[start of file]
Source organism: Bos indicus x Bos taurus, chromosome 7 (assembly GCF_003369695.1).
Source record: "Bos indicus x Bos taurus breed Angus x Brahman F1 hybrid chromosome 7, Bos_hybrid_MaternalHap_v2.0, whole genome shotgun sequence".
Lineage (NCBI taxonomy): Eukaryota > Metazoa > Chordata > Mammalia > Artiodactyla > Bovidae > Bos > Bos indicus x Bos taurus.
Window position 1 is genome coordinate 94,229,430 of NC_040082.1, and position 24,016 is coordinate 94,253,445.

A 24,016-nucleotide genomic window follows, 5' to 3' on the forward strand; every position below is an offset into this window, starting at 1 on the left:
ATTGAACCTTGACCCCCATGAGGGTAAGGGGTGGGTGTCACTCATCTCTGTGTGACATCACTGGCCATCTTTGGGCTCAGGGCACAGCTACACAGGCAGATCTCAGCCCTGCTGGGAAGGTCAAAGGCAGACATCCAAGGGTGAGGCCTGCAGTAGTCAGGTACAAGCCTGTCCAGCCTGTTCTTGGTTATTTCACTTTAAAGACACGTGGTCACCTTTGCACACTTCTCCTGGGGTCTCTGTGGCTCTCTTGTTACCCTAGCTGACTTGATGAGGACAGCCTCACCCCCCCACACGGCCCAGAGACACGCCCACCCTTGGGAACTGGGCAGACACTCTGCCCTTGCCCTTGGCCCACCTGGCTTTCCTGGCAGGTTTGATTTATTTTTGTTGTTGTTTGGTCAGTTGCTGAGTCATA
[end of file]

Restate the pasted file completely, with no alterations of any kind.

Source organism: Bos indicus x Bos taurus, chromosome 7 (assembly GCF_003369695.1).
Source record: "Bos indicus x Bos taurus breed Angus x Brahman F1 hybrid chromosome 7, Bos_hybrid_MaternalHap_v2.0, whole genome shotgun sequence".
Lineage (NCBI taxonomy): Eukaryota > Metazoa > Chordata > Mammalia > Artiodactyla > Bovidae > Bos > Bos indicus x Bos taurus.
Window position 1 is genome coordinate 94,229,430 of NC_040082.1, and position 24,016 is coordinate 94,253,445.

A 24,016-nucleotide genomic window follows, 5' to 3' on the forward strand; every position below is an offset into this window, starting at 1 on the left:
ATTGAACCTTGACCCCCATGAGGGTAAGGGGTGGGTGTCACTCATCTCTGTGTGACATCACTGGCCATCTTTGGGCTCAGGGCACAGCTACACAGGCAGATCTCAGCCCTGCTGGGAAGGTCAAAGGCAGACATCCAAGGGTGAGGCCTGCAGTAGTCAGGTACAAGCCTGTCCAGCCTGTTCTTGGTTATTTCACTTTAAAGACACGTGGTCACCTTTGCACACTTCTCCTGGGGTCTCTGTGGCTCTCTTGTTACCCTAGCTGACTTGATGAGGACAGCCTCACCCCCCCACACGGCCCAGAGACACGCCCACCCTTGGGAACTGGGCAGACACTCTGCCCTTGCCCTTGGCCCACCTGGCTTTCCTGGCAGGTTTGATTTATTTTTGTTGTTGTTTGGTCAGTTGCTGAGTCATA